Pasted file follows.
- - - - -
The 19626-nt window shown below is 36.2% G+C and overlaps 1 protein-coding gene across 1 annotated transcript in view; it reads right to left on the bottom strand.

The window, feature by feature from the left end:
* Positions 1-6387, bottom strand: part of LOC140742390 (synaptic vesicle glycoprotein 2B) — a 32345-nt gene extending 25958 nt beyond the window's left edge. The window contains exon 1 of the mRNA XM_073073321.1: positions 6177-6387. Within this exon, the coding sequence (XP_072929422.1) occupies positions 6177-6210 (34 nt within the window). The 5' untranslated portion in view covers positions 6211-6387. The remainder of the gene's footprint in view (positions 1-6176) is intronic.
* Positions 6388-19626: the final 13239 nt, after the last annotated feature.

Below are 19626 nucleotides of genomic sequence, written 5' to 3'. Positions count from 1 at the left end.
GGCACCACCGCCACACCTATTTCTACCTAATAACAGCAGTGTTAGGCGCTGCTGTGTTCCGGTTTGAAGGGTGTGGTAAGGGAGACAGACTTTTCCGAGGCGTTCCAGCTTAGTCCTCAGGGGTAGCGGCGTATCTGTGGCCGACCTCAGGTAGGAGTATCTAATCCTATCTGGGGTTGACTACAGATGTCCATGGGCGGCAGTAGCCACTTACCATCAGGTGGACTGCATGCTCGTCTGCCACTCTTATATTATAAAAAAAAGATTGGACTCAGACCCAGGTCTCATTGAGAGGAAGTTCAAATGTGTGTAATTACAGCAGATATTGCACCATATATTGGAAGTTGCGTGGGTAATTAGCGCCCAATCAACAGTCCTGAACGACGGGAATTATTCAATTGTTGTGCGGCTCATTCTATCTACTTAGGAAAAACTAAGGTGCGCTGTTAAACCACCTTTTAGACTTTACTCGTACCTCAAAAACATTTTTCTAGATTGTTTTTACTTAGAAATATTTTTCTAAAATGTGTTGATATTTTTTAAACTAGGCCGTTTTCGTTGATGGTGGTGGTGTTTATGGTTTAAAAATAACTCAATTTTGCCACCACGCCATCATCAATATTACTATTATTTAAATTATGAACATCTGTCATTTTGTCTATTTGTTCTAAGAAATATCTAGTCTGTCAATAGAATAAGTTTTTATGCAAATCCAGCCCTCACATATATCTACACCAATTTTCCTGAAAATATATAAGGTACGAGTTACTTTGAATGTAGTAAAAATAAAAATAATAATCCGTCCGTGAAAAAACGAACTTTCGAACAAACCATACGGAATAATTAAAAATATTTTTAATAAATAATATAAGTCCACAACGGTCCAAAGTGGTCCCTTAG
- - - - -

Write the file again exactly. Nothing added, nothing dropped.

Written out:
The 19626-nt window shown below is 36.2% G+C and overlaps 1 protein-coding gene across 1 annotated transcript in view; it reads right to left on the bottom strand.

The window, feature by feature from the left end:
* Positions 1-6387, bottom strand: part of LOC140742390 (synaptic vesicle glycoprotein 2B) — a 32345-nt gene extending 25958 nt beyond the window's left edge. The window contains exon 1 of the mRNA XM_073073321.1: positions 6177-6387. Within this exon, the coding sequence (XP_072929422.1) occupies positions 6177-6210 (34 nt within the window). The 5' untranslated portion in view covers positions 6211-6387. The remainder of the gene's footprint in view (positions 1-6176) is intronic.
* Positions 6388-19626: the final 13239 nt, after the last annotated feature.

Below are 19626 nucleotides of genomic sequence, written 5' to 3'. Positions count from 1 at the left end.
GGCACCACCGCCACACCTATTTCTACCTAATAACAGCAGTGTTAGGCGCTGCTGTGTTCCGGTTTGAAGGGTGTGGTAAGGGAGACAGACTTTTCCGAGGCGTTCCAGCTTAGTCCTCAGGGGTAGCGGCGTATCTGTGGCCGACCTCAGGTAGGAGTATCTAATCCTATCTGGGGTTGACTACAGATGTCCATGGGCGGCAGTAGCCACTTACCATCAGGTGGACTGCATGCTCGTCTGCCACTCTTATATTATAAAAAAAAGATTGGACTCAGACCCAGGTCTCATTGAGAGGAAGTTCAAATGTGTGTAATTACAGCAGATATTGCACCATATATTGGAAGTTGCGTGGGTAATTAGCGCCCAATCAACAGTCCTGAACGACGGGAATTATTCAATTGTTGTGCGGCTCATTCTATCTACTTAGGAAAAACTAAGGTGCGCTGTTAAACCACCTTTTAGACTTTACTCGTACCTCAAAAACATTTTTCTAGATTGTTTTTACTTAGAAATATTTTTCTAAAATGTGTTGATATTTTTTAAACTAGGCCGTTTTCGTTGATGGTGGTGGTGTTTATGGTTTAAAAATAACTCAATTTTGCCACCACGCCATCATCAATATTACTATTATTTAAATTATGAACATCTGTCATTTTGTCTATTTGTTCTAAGAAATATCTAGTCTGTCAATAGAATAAGTTTTTATGCAAATCCAGCCCTCACATATATCTACACCAATTTTCCTGAAAATATATAAGGTACGAGTTACTTTGAATGTAGTAAAAATAAAAATAATAATCCGTCCGTGAAAAAACGAACTTTCGAACAAACCATACGGAATAATTAAAAATATTTTTAATAAATAATATAAGTCCACAACGGTCCAAAGTGGTCCCTTAG